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neficence, (for such ought to be our premises) we proceed to construct millions of worlds upon the plan we have imagined. The earth is a globe, the planets are globes, and several of them larger than our earth: the earth has a moon; several of the planets have satellites : the globe we dwell in moves in an orbit round the sun; so do the planets : upon these premises, and no more, we hold ourselves authorised to affirm that they contain“ myriads of intelligent beings, formed for endless progression in perfection and felicity." Having gone thus far

, we next find that the fixed stars bear a certain resemblance to the sun; and, as the sun has a number of planets attendant on him, so, we say,

has each of the fixed stars, composing all together “ten thousand times ten thousand" habitable worlds.

All this is well, so long as we view it as a bold and ingenious conjecture. On any other subject it would be so regarded ; and we should consider it as reserved for the amusement and gratification of a fanciful visionary in the hour, when he gives up the reins to his imagination. But, backed as it is by a complexity of geometrical right lines and curves, and handed forth to us in large quartos, stuffed with calculations, it experiences a very ferent fortune. We are told that, “ by the knowledge we derive from astronomy, our faculties are enlarged, our minds exalted, and our understandings clearly convinced, and affected with the conviction, of the existence, wisdom, power, goodness, immu

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tability and superintendency of the supreme being ; so that, without an hyperbole, “an undevout astronomer is made.'”

It is singular, how deeply I was impressed with this representation, while I was a schoolboy, and was so led to propose a difficulty to the wife of the master. I said, “I find that we have millions of worlds round us peopled with rational creatures. I know not that we have any decisive reason for supposing these creatures more exalted, than the wonderful species of which we are individuals. We are imperfect; they are imperfect. We fell; it is reasonable to suppose that they have fallen also. It became necessary for the second person in the trinity to take upon him our nature, and by suffering for our sins to appease the wrath of his father. I am unwilling to believe that he has less commiseration for the inhabitants of other planets. But in that case it may be supposed that since the creation he has been making a circuit of the planets, and dying on the cross for the sins of rational creatures in uninterrupted succession.” The lady was wiser than I, admonished me of the danger of being over-inquisitive, and said we should act more discreetly in leaving those questions to the judgment of the Almighty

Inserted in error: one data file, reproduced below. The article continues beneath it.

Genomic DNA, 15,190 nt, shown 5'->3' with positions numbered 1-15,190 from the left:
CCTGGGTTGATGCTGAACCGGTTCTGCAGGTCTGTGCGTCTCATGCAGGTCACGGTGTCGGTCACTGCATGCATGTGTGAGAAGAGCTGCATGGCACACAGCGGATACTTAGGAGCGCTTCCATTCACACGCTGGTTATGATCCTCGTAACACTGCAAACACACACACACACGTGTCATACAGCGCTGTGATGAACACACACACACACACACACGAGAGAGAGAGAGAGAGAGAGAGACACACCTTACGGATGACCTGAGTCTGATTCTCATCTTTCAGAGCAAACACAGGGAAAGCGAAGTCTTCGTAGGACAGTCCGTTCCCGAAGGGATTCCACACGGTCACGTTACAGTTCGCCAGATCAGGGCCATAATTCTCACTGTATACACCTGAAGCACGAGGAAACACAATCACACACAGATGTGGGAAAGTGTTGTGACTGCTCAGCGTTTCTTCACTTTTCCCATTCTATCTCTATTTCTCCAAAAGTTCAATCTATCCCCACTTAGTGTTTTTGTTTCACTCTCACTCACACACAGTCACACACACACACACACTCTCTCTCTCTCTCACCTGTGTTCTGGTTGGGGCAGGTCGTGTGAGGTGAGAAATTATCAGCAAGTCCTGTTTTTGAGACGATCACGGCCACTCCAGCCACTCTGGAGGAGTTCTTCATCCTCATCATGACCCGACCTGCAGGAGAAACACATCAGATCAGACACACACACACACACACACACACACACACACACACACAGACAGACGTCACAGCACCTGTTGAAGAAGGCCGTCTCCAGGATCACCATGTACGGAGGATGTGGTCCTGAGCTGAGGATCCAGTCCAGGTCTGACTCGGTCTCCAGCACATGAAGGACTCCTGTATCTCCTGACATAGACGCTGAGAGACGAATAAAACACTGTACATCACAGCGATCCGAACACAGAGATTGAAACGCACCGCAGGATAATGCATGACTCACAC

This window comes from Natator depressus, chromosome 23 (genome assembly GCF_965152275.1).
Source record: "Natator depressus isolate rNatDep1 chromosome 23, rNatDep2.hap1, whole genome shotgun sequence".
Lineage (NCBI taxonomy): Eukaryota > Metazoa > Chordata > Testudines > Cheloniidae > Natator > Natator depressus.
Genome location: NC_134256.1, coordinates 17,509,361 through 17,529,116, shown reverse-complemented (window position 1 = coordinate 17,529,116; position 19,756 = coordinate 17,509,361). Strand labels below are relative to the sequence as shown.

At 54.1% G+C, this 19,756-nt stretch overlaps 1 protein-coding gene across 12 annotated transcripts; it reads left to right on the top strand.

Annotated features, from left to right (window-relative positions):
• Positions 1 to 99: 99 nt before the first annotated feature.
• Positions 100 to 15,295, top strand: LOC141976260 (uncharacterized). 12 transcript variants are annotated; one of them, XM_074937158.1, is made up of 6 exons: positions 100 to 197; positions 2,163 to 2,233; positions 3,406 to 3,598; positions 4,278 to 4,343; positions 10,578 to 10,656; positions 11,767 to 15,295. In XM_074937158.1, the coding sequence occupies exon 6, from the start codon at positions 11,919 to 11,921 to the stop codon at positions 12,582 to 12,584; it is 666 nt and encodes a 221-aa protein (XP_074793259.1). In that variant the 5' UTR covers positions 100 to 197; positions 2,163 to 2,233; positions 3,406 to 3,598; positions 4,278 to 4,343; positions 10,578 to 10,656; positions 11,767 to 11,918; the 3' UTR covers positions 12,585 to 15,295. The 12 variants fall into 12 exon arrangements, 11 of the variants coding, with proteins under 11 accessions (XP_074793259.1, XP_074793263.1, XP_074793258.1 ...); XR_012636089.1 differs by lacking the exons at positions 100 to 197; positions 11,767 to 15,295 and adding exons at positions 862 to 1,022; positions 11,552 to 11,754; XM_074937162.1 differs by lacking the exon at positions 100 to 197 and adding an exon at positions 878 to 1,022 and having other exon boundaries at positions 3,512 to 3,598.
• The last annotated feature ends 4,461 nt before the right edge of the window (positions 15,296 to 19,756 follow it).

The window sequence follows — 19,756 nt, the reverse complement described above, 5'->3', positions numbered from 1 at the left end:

But thus far we have reasoned only on one side of the question. Our pious sentiments have led us to magnify the Lord in all his works, and, however

* Ferguson, Astronomy, $ 1.

imperfect the analogy, and however obscure the conception we can form of the myriads of rational creatures, all of them no doubt infinitely varied in their nature, their structure and faculties, yet to view the whole scheme with an undoubting persuasion of its truth. It is however somewhat in oppotion to the ideas of piety formed by our less adventurous ancestors, that we should usurp the throne of God,

Snatch from his hand the balance and the rod,